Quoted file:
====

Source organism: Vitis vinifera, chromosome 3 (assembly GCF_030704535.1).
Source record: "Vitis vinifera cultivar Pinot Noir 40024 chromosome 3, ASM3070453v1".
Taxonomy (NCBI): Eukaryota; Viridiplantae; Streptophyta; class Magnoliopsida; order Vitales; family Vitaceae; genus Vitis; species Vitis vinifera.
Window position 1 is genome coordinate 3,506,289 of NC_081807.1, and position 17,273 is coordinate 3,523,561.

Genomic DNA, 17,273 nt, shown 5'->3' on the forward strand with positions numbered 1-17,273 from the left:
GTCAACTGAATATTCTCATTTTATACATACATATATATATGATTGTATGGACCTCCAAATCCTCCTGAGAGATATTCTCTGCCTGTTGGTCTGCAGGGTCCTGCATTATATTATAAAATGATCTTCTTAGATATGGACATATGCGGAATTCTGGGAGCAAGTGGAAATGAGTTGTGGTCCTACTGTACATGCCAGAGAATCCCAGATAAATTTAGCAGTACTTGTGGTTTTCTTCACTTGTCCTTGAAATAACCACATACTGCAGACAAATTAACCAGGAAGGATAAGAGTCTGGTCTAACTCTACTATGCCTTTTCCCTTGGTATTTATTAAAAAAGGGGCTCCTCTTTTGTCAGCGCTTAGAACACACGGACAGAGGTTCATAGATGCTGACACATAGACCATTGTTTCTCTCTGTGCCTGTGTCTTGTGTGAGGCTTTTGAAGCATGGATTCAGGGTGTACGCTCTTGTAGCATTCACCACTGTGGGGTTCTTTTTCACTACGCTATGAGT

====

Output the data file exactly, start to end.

Source organism: Vitis vinifera, chromosome 3 (assembly GCF_030704535.1).
Source record: "Vitis vinifera cultivar Pinot Noir 40024 chromosome 3, ASM3070453v1".
Taxonomy (NCBI): Eukaryota; Viridiplantae; Streptophyta; class Magnoliopsida; order Vitales; family Vitaceae; genus Vitis; species Vitis vinifera.
Window position 1 is genome coordinate 3,506,289 of NC_081807.1, and position 17,273 is coordinate 3,523,561.

Genomic DNA, 17,273 nt, shown 5'->3' on the forward strand with positions numbered 1-17,273 from the left:
GTCAACTGAATATTCTCATTTTATACATACATATATATATGATTGTATGGACCTCCAAATCCTCCTGAGAGATATTCTCTGCCTGTTGGTCTGCAGGGTCCTGCATTATATTATAAAATGATCTTCTTAGATATGGACATATGCGGAATTCTGGGAGCAAGTGGAAATGAGTTGTGGTCCTACTGTACATGCCAGAGAATCCCAGATAAATTTAGCAGTACTTGTGGTTTTCTTCACTTGTCCTTGAAATAACCACATACTGCAGACAAATTAACCAGGAAGGATAAGAGTCTGGTCTAACTCTACTATGCCTTTTCCCTTGGTATTTATTAAAAAAGGGGCTCCTCTTTTGTCAGCGCTTAGAACACACGGACAGAGGTTCATAGATGCTGACACATAGACCATTGTTTCTCTCTGTGCCTGTGTCTTGTGTGAGGCTTTTGAAGCATGGATTCAGGGTGTACGCTCTTGTAGCATTCACCACTGTGGGGTTCTTTTTCACTACGCTATGAGT